Let $ C_\infty$ be inner product space of all real sequences $\{x_n\}$ with $x_n$ finite number of nonzero terms and the inner product defined by

$$\langle x,y\rangle =\sum_{i=0}^\infty x_ny_n$$

I want to prove this is not a Hilbert space but I do not know how to apply Parallelogram law here.

So any help appreciated

  • $\begingroup$ I changed $C_{00}$ to $C_\infty$, {$x_n$} to $\{x_n\}$, $<x,y>$ to $\langle x,y\rangle$, and the now-displayed equality to a displayed (rather than inline) equality. ${}\qquad{}$ $\endgroup$ – Michael Hardy Dec 15 '14 at 4:54

This is an inner product space and accordingly it satisfies the parallelogram law. Hence you cannot show that it is not a Hilbert space be showing it fails to satisfy the parallelogram law.

The reason it is not a Hilbert space is that it is not complete: there are some Cauchy sequences in it that fail to converge. For example, consider the sequence whose $n$th term is $$ (1,\ 1/2,\ 1/3,\ 1/4,\ \ldots,\ 1/n,\ 0,\ 0,\ 0,\ 0,\ \ldots). $$ There is no element of this space to which this converges. (I leave it as an excercise to show that it is a Cauchy sequence, but if you ask about that I might say more.)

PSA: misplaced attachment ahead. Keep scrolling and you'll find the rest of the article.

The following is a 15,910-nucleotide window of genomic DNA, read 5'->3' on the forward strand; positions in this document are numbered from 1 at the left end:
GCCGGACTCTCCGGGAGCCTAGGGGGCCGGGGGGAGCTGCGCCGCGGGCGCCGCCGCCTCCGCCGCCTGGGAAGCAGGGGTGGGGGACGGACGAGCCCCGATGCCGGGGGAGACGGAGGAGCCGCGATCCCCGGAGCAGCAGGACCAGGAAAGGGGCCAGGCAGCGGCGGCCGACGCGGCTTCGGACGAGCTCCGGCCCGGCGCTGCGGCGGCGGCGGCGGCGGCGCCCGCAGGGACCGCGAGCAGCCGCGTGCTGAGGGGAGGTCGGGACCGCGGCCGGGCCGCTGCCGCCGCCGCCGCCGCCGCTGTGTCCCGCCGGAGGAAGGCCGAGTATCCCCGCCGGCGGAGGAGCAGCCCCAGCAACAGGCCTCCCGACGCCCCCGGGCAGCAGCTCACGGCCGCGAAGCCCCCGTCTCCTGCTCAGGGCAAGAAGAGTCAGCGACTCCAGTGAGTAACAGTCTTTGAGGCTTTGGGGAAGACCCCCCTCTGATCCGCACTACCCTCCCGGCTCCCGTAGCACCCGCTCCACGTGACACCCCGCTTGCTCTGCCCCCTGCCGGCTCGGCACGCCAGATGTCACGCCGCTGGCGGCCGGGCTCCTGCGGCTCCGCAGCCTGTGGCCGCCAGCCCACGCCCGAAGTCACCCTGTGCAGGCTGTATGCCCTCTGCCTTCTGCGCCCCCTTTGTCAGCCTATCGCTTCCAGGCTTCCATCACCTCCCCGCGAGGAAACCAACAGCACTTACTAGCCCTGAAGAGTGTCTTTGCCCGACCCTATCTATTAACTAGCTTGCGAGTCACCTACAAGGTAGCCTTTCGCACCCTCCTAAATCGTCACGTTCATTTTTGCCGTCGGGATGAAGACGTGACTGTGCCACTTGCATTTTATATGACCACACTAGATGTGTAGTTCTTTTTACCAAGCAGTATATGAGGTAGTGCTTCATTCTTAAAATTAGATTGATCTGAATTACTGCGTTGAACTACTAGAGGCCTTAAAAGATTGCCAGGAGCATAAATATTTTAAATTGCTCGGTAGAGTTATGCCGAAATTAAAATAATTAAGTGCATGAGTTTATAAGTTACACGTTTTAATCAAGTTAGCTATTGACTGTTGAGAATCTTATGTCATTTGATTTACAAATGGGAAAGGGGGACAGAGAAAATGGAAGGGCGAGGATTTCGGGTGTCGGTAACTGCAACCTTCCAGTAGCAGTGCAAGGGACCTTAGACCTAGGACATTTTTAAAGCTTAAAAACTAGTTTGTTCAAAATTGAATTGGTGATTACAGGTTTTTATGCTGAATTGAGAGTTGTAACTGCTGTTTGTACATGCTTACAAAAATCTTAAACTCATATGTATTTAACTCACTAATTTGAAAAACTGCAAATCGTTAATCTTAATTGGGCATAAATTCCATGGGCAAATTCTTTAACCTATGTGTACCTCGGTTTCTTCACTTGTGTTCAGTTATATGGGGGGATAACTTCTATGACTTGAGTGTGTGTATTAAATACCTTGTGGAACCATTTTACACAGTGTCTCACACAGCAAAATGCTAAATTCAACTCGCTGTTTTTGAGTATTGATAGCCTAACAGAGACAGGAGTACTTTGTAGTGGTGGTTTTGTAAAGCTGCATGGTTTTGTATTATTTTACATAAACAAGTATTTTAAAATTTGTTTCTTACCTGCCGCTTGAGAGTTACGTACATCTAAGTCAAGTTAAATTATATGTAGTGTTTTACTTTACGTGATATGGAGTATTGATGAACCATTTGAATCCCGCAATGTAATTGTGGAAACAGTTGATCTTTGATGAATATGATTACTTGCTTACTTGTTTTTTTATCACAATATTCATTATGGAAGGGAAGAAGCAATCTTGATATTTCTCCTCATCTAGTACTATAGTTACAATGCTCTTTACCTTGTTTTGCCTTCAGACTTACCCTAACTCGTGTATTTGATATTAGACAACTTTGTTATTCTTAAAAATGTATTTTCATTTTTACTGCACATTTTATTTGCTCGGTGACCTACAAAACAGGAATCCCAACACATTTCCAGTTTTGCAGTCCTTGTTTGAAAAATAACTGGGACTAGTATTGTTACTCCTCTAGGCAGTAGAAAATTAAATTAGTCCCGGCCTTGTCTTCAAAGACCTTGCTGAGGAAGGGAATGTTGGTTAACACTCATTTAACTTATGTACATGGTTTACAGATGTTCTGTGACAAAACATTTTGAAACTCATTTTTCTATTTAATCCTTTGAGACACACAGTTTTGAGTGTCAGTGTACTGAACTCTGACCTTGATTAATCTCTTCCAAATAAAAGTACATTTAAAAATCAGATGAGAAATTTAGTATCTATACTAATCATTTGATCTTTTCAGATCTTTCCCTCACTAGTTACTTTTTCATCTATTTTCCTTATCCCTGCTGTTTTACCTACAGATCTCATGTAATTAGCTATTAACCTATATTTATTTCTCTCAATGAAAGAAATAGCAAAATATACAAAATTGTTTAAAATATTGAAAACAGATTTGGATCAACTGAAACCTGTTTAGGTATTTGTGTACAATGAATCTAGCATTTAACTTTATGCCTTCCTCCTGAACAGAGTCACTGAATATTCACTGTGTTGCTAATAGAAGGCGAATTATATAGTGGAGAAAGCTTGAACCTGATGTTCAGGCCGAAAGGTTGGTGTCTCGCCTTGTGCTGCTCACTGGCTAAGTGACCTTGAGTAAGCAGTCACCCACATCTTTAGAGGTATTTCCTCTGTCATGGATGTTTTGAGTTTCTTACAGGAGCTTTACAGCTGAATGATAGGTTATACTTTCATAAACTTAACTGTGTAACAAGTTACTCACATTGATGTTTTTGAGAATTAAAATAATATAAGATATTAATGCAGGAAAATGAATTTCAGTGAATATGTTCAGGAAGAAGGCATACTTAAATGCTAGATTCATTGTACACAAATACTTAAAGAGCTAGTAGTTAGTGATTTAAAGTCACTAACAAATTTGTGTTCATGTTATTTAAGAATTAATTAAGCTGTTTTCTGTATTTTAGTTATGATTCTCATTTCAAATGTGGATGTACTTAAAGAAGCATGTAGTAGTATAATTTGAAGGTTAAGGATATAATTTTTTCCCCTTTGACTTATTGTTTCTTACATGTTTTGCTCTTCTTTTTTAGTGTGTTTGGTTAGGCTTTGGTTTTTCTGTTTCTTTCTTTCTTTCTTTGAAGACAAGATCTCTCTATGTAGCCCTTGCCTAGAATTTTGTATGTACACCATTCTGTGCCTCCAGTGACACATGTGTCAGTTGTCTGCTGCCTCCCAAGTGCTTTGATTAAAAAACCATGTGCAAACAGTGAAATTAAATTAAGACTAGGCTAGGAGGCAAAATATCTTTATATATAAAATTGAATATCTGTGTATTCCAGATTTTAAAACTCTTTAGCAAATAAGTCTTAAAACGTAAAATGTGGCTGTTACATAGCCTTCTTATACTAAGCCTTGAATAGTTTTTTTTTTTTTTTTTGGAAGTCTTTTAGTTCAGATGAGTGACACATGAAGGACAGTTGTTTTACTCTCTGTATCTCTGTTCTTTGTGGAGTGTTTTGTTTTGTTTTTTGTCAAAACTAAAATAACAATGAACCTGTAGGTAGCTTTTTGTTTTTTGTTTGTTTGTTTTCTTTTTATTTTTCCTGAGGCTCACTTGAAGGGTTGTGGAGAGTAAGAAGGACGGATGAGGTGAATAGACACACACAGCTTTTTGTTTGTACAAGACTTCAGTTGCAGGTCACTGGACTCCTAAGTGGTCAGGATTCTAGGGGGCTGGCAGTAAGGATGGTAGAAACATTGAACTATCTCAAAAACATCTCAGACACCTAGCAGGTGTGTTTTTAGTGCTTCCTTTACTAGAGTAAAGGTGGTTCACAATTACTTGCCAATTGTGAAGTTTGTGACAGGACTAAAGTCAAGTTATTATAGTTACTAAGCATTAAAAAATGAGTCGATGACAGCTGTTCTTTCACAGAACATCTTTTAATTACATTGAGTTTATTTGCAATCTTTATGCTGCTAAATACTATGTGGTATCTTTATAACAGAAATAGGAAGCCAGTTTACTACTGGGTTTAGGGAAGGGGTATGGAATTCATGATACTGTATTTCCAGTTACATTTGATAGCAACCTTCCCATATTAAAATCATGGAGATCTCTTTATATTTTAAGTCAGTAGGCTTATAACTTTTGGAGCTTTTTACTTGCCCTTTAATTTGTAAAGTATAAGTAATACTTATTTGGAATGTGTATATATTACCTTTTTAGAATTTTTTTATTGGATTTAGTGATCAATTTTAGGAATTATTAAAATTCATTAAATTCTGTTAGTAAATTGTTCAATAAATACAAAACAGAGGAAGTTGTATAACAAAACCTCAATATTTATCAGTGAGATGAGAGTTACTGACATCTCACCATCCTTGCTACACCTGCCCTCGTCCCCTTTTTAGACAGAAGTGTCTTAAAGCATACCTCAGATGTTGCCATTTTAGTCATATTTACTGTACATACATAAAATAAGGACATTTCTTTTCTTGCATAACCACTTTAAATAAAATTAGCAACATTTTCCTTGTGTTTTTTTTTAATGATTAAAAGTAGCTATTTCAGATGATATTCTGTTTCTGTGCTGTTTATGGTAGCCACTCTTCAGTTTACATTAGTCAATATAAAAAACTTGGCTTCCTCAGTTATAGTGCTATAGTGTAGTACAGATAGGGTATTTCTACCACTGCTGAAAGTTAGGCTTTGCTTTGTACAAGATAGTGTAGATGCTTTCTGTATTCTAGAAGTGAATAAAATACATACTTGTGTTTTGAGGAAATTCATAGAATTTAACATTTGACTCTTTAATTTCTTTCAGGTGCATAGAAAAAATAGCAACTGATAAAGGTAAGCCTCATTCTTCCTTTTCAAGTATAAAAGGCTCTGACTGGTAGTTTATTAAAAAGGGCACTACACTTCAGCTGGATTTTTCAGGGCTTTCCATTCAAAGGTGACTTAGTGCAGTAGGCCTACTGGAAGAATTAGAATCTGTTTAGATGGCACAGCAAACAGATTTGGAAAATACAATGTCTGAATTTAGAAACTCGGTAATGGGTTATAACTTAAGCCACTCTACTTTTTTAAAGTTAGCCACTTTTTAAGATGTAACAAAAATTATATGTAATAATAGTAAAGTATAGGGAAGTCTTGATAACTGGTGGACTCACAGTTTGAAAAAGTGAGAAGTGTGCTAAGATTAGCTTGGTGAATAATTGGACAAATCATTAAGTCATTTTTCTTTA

• $\begingroup$ how can I prove this sequence does not converge?thanks in advance @MichaelHardy $\endgroup$ – SSH Dec 15 '14 at 5:27
  • $\begingroup$ First show that the function that maps the sequence to its $n$th component is continuous. Use that to conclude that the $n$th component of the limiting vector would have to be $1/n$. Then show (this part is easy) that there is no vector in this space whose $n$th component is $1/n$ for every $n$. ${}\qquad{}$ $\endgroup$ – Michael Hardy Dec 15 '14 at 6:07

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